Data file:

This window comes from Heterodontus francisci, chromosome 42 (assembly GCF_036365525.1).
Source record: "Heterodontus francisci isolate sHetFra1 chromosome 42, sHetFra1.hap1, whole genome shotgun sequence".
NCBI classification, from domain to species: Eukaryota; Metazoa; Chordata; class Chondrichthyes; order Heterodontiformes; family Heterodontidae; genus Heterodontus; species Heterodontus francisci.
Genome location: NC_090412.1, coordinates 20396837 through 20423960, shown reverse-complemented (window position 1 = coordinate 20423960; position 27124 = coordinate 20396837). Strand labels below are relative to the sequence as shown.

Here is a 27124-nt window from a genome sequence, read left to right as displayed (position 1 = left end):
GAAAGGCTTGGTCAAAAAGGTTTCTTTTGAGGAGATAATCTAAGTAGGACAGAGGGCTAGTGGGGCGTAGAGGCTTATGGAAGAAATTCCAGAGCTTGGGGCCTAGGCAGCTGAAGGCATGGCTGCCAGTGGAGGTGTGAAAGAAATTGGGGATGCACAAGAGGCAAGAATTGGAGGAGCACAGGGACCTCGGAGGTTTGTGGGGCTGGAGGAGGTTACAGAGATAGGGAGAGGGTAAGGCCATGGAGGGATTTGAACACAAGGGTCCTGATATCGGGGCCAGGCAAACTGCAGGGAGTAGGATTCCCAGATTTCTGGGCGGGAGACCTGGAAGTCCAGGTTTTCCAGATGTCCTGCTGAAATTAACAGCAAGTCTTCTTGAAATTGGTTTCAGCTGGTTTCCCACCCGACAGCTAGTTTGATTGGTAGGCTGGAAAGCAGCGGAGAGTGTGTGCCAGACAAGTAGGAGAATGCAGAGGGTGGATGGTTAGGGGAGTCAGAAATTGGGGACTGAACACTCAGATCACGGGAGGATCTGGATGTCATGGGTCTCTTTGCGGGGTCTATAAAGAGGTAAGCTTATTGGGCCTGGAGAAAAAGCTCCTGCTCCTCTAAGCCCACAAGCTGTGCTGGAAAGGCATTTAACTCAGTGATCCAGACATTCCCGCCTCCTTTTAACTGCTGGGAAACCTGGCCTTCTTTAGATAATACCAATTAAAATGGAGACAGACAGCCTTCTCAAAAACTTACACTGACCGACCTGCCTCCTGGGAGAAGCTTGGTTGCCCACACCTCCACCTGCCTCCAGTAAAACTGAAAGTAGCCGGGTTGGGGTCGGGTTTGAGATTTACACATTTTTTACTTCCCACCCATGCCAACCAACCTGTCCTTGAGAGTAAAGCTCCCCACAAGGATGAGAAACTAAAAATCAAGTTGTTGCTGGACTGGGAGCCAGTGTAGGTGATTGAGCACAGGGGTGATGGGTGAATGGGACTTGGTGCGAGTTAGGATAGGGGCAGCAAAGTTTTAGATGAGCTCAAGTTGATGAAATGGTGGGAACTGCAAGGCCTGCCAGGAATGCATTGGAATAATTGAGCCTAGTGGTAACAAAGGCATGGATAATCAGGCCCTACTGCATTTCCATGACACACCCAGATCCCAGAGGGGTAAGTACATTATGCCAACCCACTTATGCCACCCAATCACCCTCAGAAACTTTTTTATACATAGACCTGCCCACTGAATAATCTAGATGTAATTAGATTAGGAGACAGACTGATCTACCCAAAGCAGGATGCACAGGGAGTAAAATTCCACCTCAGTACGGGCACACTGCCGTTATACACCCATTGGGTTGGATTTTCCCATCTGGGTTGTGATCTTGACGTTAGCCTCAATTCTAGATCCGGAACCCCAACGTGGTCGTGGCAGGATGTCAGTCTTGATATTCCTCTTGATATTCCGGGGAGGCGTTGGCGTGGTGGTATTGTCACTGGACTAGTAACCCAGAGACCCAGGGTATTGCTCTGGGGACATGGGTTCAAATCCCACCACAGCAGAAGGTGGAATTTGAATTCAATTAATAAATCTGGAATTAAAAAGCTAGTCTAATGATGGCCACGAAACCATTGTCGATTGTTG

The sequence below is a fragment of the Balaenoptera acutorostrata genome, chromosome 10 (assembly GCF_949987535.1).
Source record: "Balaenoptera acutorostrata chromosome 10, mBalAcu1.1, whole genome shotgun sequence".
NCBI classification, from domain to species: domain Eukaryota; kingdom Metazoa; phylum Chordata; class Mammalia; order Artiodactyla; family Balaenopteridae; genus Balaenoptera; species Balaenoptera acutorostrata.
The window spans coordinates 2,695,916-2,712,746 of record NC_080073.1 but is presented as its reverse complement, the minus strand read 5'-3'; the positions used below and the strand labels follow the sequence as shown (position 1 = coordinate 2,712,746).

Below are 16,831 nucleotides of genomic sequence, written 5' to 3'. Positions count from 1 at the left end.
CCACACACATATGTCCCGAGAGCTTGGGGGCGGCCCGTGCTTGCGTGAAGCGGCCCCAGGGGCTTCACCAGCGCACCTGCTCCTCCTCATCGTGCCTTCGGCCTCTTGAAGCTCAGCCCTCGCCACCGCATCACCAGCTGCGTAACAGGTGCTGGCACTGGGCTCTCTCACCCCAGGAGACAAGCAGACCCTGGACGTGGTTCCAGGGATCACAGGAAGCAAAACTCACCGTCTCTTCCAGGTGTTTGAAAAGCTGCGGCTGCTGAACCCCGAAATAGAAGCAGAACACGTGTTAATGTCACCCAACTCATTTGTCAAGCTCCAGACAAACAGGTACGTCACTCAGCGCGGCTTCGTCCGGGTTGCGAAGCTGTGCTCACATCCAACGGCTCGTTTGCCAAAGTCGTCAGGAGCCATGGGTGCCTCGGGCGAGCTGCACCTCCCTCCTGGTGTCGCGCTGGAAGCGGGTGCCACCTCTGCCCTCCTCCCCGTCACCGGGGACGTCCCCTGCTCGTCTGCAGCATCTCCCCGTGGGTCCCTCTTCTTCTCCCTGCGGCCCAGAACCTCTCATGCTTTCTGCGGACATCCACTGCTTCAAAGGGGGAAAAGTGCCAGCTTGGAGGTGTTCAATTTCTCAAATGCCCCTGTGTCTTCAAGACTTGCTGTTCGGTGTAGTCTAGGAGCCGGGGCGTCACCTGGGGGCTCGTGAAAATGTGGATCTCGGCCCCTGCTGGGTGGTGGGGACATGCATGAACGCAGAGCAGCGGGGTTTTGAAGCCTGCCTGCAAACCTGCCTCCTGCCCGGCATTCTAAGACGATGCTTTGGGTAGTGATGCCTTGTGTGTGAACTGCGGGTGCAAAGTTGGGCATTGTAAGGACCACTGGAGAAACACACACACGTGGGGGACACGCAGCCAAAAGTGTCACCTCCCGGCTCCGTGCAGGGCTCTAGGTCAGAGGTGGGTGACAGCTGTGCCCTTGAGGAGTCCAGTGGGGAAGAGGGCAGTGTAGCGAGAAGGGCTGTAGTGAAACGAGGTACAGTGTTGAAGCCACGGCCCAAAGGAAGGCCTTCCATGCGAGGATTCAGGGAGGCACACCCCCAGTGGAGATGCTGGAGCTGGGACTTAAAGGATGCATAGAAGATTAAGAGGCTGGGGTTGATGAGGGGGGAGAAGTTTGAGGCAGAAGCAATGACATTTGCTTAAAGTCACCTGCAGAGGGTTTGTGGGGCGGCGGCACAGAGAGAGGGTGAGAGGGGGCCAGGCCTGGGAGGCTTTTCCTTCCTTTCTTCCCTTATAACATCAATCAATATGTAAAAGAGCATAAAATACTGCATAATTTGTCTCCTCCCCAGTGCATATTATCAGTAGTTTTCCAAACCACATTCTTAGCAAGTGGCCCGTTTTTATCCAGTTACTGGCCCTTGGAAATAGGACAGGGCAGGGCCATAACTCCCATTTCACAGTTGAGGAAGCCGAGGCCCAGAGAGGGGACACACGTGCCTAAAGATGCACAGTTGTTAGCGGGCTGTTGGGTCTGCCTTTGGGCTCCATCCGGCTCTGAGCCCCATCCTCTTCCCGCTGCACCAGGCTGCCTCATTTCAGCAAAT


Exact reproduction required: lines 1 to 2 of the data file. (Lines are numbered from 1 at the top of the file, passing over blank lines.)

This window comes from Heterodontus francisci, chromosome 42 (assembly GCF_036365525.1).
Source record: "Heterodontus francisci isolate sHetFra1 chromosome 42, sHetFra1.hap1, whole genome shotgun sequence".